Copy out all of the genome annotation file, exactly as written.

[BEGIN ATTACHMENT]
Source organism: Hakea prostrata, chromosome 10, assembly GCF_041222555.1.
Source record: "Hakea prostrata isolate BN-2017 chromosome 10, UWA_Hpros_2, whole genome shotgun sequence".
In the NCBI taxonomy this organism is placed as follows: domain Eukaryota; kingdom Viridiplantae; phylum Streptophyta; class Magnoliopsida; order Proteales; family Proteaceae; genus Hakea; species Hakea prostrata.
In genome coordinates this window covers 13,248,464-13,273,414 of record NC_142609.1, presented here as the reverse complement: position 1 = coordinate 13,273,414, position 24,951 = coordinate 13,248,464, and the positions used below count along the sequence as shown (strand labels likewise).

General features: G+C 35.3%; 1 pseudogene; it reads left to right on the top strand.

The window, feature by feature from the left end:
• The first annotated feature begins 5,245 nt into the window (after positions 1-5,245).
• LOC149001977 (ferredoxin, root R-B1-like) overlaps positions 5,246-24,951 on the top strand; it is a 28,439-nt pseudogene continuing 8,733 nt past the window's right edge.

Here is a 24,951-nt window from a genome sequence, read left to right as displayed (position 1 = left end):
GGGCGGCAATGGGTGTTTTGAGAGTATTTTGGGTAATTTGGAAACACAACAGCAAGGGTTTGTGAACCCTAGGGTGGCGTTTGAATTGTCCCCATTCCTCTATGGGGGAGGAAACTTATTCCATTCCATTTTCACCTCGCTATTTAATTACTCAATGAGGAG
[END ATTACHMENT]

Source organism: Hakea prostrata, chromosome 10, assembly GCF_041222555.1.
Source record: "Hakea prostrata isolate BN-2017 chromosome 10, UWA_Hpros_2, whole genome shotgun sequence".
In the NCBI taxonomy this organism is placed as follows: domain Eukaryota; kingdom Viridiplantae; phylum Streptophyta; class Magnoliopsida; order Proteales; family Proteaceae; genus Hakea; species Hakea prostrata.
In genome coordinates this window covers 13,248,464-13,273,414 of record NC_142609.1, presented here as the reverse complement: position 1 = coordinate 13,273,414, position 24,951 = coordinate 13,248,464, and the positions used below count along the sequence as shown (strand labels likewise).

General features: G+C 35.3%; 1 pseudogene; it reads left to right on the top strand.

The window, feature by feature from the left end:
• The first annotated feature begins 5,245 nt into the window (after positions 1-5,245).
• LOC149001977 (ferredoxin, root R-B1-like) overlaps positions 5,246-24,951 on the top strand; it is a 28,439-nt pseudogene continuing 8,733 nt past the window's right edge.

Here is a 24,951-nt window from a genome sequence, read left to right as displayed (position 1 = left end):
GGGCGGCAATGGGTGTTTTGAGAGTATTTTGGGTAATTTGGAAACACAACAGCAAGGGTTTGTGAACCCTAGGGTGGCGTTTGAATTGTCCCCATTCCTCTATGGGGGAGGAAACTTATTCCATTCCATTTTCACCTCGCTATTTAATTACTCAATGAGGAG